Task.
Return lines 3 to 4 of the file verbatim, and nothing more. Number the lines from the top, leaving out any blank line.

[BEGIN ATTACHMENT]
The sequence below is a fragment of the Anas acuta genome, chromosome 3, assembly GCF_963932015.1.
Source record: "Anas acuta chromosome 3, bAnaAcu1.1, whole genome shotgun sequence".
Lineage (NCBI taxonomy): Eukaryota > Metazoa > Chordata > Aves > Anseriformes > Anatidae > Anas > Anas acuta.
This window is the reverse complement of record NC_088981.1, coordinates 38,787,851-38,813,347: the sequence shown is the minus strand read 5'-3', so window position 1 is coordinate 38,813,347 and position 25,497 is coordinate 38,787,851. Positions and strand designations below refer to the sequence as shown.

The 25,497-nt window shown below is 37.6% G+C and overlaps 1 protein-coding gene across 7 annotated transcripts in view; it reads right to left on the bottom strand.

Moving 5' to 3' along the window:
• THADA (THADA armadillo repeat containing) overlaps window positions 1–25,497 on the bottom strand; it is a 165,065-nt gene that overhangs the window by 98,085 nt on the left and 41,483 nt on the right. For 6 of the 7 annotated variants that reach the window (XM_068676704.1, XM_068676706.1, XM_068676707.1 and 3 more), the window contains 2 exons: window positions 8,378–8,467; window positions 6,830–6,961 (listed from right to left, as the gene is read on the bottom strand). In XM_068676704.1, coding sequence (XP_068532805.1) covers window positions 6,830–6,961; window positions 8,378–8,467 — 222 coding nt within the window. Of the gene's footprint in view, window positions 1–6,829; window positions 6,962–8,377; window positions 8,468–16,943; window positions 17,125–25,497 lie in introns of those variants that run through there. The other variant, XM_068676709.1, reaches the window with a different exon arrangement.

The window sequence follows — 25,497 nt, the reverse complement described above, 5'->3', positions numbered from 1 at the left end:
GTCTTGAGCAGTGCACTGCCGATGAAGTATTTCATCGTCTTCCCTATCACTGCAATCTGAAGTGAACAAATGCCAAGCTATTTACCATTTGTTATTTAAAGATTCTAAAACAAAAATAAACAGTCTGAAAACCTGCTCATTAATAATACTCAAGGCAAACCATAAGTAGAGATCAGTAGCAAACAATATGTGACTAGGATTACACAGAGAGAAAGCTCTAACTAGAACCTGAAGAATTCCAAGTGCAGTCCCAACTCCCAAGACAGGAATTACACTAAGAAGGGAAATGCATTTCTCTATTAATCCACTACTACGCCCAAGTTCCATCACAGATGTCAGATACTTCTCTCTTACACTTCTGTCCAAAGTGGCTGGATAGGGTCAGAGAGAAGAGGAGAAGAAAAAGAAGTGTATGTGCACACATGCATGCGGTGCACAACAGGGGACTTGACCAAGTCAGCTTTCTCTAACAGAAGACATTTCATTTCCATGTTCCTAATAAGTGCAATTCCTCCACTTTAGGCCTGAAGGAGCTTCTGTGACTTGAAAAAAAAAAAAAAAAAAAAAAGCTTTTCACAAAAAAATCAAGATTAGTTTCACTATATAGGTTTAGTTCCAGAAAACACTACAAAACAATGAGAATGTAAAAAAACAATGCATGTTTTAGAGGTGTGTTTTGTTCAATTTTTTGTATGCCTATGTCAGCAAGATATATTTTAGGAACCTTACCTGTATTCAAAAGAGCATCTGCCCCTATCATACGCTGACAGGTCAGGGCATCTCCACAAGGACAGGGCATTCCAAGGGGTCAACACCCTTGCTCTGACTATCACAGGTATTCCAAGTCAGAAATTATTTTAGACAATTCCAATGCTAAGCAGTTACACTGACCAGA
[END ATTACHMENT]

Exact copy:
Lineage (NCBI taxonomy): Eukaryota > Metazoa > Chordata > Aves > Anseriformes > Anatidae > Anas > Anas acuta.
This window is the reverse complement of record NC_088981.1, coordinates 38,787,851-38,813,347: the sequence shown is the minus strand read 5'-3', so window position 1 is coordinate 38,813,347 and position 25,497 is coordinate 38,787,851. Positions and strand designations below refer to the sequence as shown.